Sulmona’s city centre is delightful. Traffic is restricted and during the summer there is a lot of life on the streets. People sit outside at the bars & cafes and many restaurants have a courtyard or an outside space. If you want to wander around sightseeing during the day and then have a choice of local places to dine, choose a destination in the centro storico or nearby. If you prefer to enjoy the mountains with a picnic each day, then you may prefer one of the local villages or vacation rentals dotted around the Valle Peligna. Accommodation outside of Sulmona will also tend to be priced lower than in town.

6. Will you need a car?

If you are staying in the centre of Sulmona for a few days you won’t need a car. If you plan to explore the surrounding villages, or maybe head off into the Parco Nazionale della Majella, or go to the beach then a car is recommended. Your cheapest option may well be to hire a car at Pescara airport or in Rome. Alternatively, you can contact local hire firm Orso for rates and availability of vehicles. Note that the centre of Sulmona is a restricted traffic zone so you may not be able to drive right up and park outside your chosen destination. There is, however, plenty of free parking outside of the centre only a short walk away.

7. When to come?

A recent Conde Nast Traveller article stated that ‘…there is no bad time to visit Abruzzo’. Whilst we think this is extremely flattering it might help to be aware of a few local events and holidays. Sulmona is a year-round destination but the principal tourist season runs from Easter to the Italian holiday of Tutti Santi on November 1st. Easter is always booked up many months in advance. The period of the Giostra Cavalleresca di Sulmona (last weekend of July & first weekend of August) is very popular. From mid-June to the end of July, much of the budget accommodation is pre-booked by those attending the CO-SI opera programme.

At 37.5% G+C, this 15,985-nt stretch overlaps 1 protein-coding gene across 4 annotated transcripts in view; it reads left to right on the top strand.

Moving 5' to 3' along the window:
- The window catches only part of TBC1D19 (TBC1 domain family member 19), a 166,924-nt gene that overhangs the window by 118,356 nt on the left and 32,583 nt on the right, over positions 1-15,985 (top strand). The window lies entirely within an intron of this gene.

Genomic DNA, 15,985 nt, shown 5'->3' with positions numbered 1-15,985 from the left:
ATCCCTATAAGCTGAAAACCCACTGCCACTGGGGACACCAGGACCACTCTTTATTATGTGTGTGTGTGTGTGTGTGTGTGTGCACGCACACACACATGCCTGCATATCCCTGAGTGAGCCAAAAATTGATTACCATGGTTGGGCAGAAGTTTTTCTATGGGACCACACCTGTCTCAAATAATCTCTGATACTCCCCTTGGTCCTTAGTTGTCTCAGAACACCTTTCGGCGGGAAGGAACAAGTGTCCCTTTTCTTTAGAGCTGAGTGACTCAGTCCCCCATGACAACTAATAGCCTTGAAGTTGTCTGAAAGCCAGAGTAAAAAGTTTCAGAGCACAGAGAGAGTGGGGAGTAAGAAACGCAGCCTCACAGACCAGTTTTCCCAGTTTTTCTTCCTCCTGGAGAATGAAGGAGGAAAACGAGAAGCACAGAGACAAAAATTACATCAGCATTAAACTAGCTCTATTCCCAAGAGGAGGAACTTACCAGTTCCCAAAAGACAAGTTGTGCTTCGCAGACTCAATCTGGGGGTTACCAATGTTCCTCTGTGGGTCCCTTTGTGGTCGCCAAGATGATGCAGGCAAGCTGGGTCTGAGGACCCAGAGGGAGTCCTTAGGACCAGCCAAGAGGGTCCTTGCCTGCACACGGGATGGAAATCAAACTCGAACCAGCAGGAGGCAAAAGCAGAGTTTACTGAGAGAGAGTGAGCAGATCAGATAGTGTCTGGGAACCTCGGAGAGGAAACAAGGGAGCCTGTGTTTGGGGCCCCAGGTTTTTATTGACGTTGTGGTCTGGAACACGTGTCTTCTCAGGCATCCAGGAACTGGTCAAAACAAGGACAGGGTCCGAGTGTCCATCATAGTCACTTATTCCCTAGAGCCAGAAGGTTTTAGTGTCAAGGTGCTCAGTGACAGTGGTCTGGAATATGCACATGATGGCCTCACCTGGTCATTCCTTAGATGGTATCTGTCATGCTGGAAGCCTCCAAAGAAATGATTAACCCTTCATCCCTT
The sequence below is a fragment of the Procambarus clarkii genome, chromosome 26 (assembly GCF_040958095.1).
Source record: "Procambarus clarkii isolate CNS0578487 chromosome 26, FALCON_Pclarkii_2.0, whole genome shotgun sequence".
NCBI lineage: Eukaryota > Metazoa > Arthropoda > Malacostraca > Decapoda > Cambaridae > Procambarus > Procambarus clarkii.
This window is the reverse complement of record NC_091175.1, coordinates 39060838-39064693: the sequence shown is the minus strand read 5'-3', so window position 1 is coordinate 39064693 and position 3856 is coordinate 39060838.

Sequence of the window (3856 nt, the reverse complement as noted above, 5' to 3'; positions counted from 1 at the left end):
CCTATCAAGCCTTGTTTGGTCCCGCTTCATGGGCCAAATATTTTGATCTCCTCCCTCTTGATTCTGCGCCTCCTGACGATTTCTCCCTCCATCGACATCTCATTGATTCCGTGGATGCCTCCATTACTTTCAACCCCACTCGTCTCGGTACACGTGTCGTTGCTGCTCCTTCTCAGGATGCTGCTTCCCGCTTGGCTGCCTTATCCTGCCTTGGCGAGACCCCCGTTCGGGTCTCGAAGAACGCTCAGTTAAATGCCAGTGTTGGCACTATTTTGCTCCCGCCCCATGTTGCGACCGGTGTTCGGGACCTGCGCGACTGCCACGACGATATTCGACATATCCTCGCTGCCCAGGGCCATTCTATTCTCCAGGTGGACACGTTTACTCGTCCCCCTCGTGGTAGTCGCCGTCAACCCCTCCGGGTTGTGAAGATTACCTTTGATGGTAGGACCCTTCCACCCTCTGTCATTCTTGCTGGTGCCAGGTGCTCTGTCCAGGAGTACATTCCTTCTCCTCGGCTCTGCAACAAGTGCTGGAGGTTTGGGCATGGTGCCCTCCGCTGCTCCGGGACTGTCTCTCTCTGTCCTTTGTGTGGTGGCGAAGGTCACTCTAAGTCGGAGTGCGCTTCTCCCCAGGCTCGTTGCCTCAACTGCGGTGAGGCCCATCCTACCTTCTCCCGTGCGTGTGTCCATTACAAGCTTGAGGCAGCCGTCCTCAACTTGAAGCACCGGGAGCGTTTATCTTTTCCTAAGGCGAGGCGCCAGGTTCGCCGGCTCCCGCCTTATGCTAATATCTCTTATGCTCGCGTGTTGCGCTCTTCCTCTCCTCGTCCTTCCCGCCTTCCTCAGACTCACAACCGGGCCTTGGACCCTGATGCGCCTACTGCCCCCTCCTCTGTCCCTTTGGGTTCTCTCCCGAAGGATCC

Note that the biggest Italian holiday is Ferragosto on August 15th although the Italians traditionally choose either the beach or the mountains at this time of year. 

Generally speaking, June, July, August & September are peak season. The shoulder months of May & October are popular too. Those who enjoy walking and physical pursuits may prefer the cooler months and indeed April and November can offer ideal weather for outdoor activities. Don’t forget that Sulmona is only 45 minutes away from some excellent ski resorts so the option for using it as a base for winter sports should be considered.

Italian school holidays start in the first week of June and the schools go back in the second week of September. Many children attend local day camp during June & July.

Not all public holidays fall on a Monday here and so dotted throughout the calendar are an Italian phenomenon called ‘Il Ponte’. This is essentially making a long weekend by bridging the public holiday with an extra day. So, if a public holiday falls on a Tuesday, Italians will bridge the Monday to create a 4-day weekend. We list the Italian public holidays, and our own Saint’s Day of San Panfilo in our list of annual events, here.